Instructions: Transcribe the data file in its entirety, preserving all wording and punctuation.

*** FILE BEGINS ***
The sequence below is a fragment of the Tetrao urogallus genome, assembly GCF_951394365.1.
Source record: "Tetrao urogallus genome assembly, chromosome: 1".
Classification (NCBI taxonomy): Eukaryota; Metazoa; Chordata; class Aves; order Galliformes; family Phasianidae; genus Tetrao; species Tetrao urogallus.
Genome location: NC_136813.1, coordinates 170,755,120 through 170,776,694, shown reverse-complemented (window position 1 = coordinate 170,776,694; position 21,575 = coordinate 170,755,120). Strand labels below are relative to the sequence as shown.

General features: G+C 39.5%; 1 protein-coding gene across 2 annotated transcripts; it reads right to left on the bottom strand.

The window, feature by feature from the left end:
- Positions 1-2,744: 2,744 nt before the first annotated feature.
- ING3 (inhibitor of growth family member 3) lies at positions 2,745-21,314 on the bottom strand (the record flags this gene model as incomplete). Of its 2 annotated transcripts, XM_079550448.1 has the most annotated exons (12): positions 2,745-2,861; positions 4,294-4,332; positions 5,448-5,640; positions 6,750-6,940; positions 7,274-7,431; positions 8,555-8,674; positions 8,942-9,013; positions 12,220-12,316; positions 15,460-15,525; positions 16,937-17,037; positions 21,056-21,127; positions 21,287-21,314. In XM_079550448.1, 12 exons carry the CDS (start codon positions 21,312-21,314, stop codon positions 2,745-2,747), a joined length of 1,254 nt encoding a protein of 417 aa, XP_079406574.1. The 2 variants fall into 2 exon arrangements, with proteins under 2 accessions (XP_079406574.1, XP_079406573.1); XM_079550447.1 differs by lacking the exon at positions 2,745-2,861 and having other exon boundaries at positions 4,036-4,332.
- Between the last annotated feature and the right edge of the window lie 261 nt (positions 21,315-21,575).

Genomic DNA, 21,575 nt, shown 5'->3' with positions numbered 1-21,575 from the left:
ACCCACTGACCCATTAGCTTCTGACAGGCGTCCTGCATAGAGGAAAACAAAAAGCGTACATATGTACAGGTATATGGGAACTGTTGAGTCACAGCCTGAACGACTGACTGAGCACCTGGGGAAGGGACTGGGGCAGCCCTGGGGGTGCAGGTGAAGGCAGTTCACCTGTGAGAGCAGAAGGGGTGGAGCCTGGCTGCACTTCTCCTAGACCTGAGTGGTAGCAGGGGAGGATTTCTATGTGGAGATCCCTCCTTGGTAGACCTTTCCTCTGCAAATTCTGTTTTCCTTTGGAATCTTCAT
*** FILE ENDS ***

The sequence below is a fragment of the Tetrao urogallus genome, assembly GCF_951394365.1.
Source record: "Tetrao urogallus genome assembly, chromosome: 1".
Classification (NCBI taxonomy): Eukaryota; Metazoa; Chordata; class Aves; order Galliformes; family Phasianidae; genus Tetrao; species Tetrao urogallus.
Genome location: NC_136813.1, coordinates 170,755,120 through 170,776,694, shown reverse-complemented (window position 1 = coordinate 170,776,694; position 21,575 = coordinate 170,755,120). Strand labels below are relative to the sequence as shown.

General features: G+C 39.5%; 1 protein-coding gene across 2 annotated transcripts; it reads right to left on the bottom strand.

The window, feature by feature from the left end:
- Positions 1-2,744: 2,744 nt before the first annotated feature.
- ING3 (inhibitor of growth family member 3) lies at positions 2,745-21,314 on the bottom strand (the record flags this gene model as incomplete). Of its 2 annotated transcripts, XM_079550448.1 has the most annotated exons (12): positions 2,745-2,861; positions 4,294-4,332; positions 5,448-5,640; positions 6,750-6,940; positions 7,274-7,431; positions 8,555-8,674; positions 8,942-9,013; positions 12,220-12,316; positions 15,460-15,525; positions 16,937-17,037; positions 21,056-21,127; positions 21,287-21,314. In XM_079550448.1, 12 exons carry the CDS (start codon positions 21,312-21,314, stop codon positions 2,745-2,747), a joined length of 1,254 nt encoding a protein of 417 aa, XP_079406574.1. The 2 variants fall into 2 exon arrangements, with proteins under 2 accessions (XP_079406574.1, XP_079406573.1); XM_079550447.1 differs by lacking the exon at positions 2,745-2,861 and having other exon boundaries at positions 4,036-4,332.
- Between the last annotated feature and the right edge of the window lie 261 nt (positions 21,315-21,575).

Genomic DNA, 21,575 nt, shown 5'->3' with positions numbered 1-21,575 from the left:
ACCCACTGACCCATTAGCTTCTGACAGGCGTCCTGCATAGAGGAAAACAAAAAGCGTACATATGTACAGGTATATGGGAACTGTTGAGTCACAGCCTGAACGACTGACTGAGCACCTGGGGAAGGGACTGGGGCAGCCCTGGGGGTGCAGGTGAAGGCAGTTCACCTGTGAGAGCAGAAGGGGTGGAGCCTGGCTGCACTTCTCCTAGACCTGAGTGGTAGCAGGGGAGGATTTCTATGTGGAGATCCCTCCTTGGTAGACCTTTCCTCTGCAAATTCTGTTTTCCTTTGGAATCTTCAT